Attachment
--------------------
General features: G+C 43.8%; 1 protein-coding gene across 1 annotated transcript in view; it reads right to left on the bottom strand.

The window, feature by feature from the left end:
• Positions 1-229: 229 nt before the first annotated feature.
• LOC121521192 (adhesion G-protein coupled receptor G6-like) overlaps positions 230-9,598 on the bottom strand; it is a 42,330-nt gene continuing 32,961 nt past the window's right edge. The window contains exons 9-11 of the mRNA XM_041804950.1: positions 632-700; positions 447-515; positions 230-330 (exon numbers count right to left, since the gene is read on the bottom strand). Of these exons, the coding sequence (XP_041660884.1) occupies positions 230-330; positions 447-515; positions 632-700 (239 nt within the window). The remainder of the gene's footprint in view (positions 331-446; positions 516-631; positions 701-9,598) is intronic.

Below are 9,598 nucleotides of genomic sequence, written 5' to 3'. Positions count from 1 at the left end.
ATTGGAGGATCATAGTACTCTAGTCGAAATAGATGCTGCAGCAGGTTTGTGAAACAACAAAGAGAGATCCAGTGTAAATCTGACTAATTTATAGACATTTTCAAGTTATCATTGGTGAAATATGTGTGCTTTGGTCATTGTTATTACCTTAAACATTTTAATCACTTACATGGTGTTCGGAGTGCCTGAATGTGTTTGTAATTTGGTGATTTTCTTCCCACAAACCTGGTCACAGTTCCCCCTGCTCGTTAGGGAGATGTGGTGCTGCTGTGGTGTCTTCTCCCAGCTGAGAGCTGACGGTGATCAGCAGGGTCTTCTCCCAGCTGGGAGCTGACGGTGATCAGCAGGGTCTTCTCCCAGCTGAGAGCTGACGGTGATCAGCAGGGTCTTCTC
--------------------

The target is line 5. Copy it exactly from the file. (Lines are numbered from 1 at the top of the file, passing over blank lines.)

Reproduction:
Below are 9,598 nucleotides of genomic sequence, written 5' to 3'. Positions count from 1 at the left end.